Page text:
The fact that Italy was the first European country to be hit hard by the Covid-19 pandemic seems a distant memory. Will Italy now be the first in the European Union to stage a spectacular recovery?
Early last year, as the world watched in horror, Italian hospitals were filling fast and the number of Covid-19 victims surged from one day to the next. The situation then repeated itself in other countries, but Italy remains one of the hardest hit.
A year and a half later, Italy will soon reopen for tourism once again, in what could turn out to be a crucial moment not just for the country, but for the whole of the EU.
The hopes that this could mark the beginning of a strong recovery are high. The fact that Mario Draghi — known as the saviour of the euro for his famous “whatever it takes” promise in 2012 — is now prime minister should not be underestimated.
One pivotal change that boosts hopes for a swift recovery for Italy’s economy is that of the European Commission’s attitude towards fiscal spending. Austerity is gone out of the window, fiscal stimulus is all the rage now.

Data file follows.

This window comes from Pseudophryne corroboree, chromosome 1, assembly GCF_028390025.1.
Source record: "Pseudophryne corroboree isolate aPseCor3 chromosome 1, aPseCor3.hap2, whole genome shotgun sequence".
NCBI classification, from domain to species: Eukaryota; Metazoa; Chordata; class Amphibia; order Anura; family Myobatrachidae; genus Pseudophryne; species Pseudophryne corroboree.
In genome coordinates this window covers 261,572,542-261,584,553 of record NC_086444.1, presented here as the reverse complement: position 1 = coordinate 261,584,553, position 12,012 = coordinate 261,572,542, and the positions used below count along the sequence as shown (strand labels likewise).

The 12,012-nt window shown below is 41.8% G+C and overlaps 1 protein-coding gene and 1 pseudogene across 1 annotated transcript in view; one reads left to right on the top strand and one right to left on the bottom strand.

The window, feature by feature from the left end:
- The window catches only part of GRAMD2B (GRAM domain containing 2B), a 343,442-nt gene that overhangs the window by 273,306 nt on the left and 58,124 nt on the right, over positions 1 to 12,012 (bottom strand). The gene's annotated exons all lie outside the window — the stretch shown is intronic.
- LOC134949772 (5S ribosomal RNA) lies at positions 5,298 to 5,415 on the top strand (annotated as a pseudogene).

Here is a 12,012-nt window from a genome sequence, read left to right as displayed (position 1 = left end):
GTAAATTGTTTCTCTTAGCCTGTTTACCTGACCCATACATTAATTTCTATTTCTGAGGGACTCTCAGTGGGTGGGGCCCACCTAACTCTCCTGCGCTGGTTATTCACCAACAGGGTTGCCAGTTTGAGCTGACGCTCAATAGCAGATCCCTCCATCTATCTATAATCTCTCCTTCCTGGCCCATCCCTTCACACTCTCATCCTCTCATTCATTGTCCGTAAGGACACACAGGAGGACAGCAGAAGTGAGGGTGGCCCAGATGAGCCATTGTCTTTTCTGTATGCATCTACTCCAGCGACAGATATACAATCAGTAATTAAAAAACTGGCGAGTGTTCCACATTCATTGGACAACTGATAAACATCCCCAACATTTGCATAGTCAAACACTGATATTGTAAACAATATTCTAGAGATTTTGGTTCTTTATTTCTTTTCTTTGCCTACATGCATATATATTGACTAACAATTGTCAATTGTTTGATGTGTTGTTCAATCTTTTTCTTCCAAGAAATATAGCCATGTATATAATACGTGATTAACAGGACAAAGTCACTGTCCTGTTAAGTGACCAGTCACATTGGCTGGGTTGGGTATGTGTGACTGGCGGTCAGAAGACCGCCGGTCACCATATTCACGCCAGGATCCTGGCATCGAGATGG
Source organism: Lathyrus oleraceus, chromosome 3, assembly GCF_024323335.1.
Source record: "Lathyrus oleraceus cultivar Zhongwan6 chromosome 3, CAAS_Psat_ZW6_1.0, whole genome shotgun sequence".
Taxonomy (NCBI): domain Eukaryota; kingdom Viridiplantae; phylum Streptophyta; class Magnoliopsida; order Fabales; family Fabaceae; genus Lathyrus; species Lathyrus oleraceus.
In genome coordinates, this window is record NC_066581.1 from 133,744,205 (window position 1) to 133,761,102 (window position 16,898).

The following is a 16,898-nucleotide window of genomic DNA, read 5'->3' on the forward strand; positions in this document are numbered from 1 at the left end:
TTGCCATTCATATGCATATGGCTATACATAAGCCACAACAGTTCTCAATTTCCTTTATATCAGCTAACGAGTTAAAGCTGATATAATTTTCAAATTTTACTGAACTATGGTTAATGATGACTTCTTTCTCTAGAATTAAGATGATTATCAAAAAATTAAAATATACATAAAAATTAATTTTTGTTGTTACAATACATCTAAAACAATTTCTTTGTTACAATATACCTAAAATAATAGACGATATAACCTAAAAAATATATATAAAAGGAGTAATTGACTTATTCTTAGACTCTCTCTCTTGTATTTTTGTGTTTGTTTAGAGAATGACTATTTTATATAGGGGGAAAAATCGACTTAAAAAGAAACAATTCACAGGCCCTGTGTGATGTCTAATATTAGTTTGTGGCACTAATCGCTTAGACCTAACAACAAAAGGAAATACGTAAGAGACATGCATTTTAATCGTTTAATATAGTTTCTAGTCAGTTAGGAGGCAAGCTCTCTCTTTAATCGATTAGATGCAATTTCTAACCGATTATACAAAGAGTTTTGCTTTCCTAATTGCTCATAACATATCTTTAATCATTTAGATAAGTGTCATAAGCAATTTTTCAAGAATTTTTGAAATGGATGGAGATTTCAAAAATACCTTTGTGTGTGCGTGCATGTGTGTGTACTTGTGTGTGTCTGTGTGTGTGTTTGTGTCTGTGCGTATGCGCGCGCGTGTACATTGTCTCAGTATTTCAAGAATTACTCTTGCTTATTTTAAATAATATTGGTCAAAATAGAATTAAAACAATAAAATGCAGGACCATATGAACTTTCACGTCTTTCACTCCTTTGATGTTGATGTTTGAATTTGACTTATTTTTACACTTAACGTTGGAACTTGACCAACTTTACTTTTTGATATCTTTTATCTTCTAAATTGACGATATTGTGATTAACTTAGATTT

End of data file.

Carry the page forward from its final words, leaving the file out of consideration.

This is the case not only in the EU, but virtually everywhere else. The International Monetary Fund has forgotten its once-beloved austerity recommendations and is now all in favour of public investment.
The European Central Bank gives no sign (yet) that it plans to taper its asset purchases, with its chief economist Philip Lane telling OMFIF recently that he didn’t see inflation overshooting in the next 18 to 24 months.
Moreover, he hinted that asset purchases, not long ago considered “unorthodox” monetary policy instruments, could be here to stay: “Quantitative easing has been subordinated to maintaining favourable financing conditions. This is not an approach focused on volumes. It’s like adjusting interest rate policy.”
Is Italy’s luck finally turning?
All this bodes well for Italy. One reason why the country was doing so badly was its huge debt, which currently stands at almost 160% of gross domestic product.
If interest rates remain low while inflation is rising, Italy’s debt will shrink naturally. If, on top of that, economic growth takes off, the debt pile will become even more manageable.
Its huge debt was the main reason why Italy’s economy was so weak compared with others in the single currency area. If the country can reduce it, a strong and potentially prolonged recovery could be on the cards.
Draghi’s government forecasts economic growth at 4.5% in real terms this year and 4.8% next year. The tourism sector, which was hard hit by the Covid-19 pandemic, represents around 14% of Italy’s economy.
Look for signs of strength in this summer’s grand reopening of the tourism season in Italy. The more there will be, the brighter the outlook – and not just for Italy, but for the EU as a whole.